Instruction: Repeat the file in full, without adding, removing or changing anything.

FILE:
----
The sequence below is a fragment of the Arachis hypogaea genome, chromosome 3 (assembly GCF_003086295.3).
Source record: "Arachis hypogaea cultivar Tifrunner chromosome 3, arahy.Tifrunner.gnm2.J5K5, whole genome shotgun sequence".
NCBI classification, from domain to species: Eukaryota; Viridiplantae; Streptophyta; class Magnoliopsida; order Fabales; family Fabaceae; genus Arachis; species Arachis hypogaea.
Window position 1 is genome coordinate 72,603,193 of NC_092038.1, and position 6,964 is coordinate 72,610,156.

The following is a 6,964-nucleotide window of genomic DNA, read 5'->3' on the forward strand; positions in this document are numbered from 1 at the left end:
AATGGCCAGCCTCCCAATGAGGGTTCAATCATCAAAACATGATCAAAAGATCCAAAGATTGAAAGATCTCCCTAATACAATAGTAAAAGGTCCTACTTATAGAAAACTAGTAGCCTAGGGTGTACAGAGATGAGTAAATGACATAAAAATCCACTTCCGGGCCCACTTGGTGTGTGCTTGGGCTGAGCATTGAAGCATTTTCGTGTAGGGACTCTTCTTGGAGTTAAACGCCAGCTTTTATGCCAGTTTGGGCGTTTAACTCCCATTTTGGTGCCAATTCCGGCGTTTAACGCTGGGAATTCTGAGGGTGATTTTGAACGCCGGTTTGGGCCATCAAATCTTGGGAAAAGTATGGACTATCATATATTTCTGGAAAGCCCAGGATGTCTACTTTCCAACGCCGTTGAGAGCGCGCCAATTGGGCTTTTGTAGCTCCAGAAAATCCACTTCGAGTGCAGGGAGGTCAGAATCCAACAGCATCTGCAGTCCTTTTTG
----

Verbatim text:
The sequence below is a fragment of the Arachis hypogaea genome, chromosome 3 (assembly GCF_003086295.3).
Source record: "Arachis hypogaea cultivar Tifrunner chromosome 3, arahy.Tifrunner.gnm2.J5K5, whole genome shotgun sequence".
NCBI classification, from domain to species: Eukaryota; Viridiplantae; Streptophyta; class Magnoliopsida; order Fabales; family Fabaceae; genus Arachis; species Arachis hypogaea.
Window position 1 is genome coordinate 72,603,193 of NC_092038.1, and position 6,964 is coordinate 72,610,156.

The following is a 6,964-nucleotide window of genomic DNA, read 5'->3' on the forward strand; positions in this document are numbered from 1 at the left end:
AATGGCCAGCCTCCCAATGAGGGTTCAATCATCAAAACATGATCAAAAGATCCAAAGATTGAAAGATCTCCCTAATACAATAGTAAAAGGTCCTACTTATAGAAAACTAGTAGCCTAGGGTGTACAGAGATGAGTAAATGACATAAAAATCCACTTCCGGGCCCACTTGGTGTGTGCTTGGGCTGAGCATTGAAGCATTTTCGTGTAGGGACTCTTCTTGGAGTTAAACGCCAGCTTTTATGCCAGTTTGGGCGTTTAACTCCCATTTTGGTGCCAATTCCGGCGTTTAACGCTGGGAATTCTGAGGGTGATTTTGAACGCCGGTTTGGGCCATCAAATCTTGGGAAAAGTATGGACTATCATATATTTCTGGAAAGCCCAGGATGTCTACTTTCCAACGCCGTTGAGAGCGCGCCAATTGGGCTTTTGTAGCTCCAGAAAATCCACTTCGAGTGCAGGGAGGTCAGAATCCAACAGCATCTGCAGTCCTTTTTG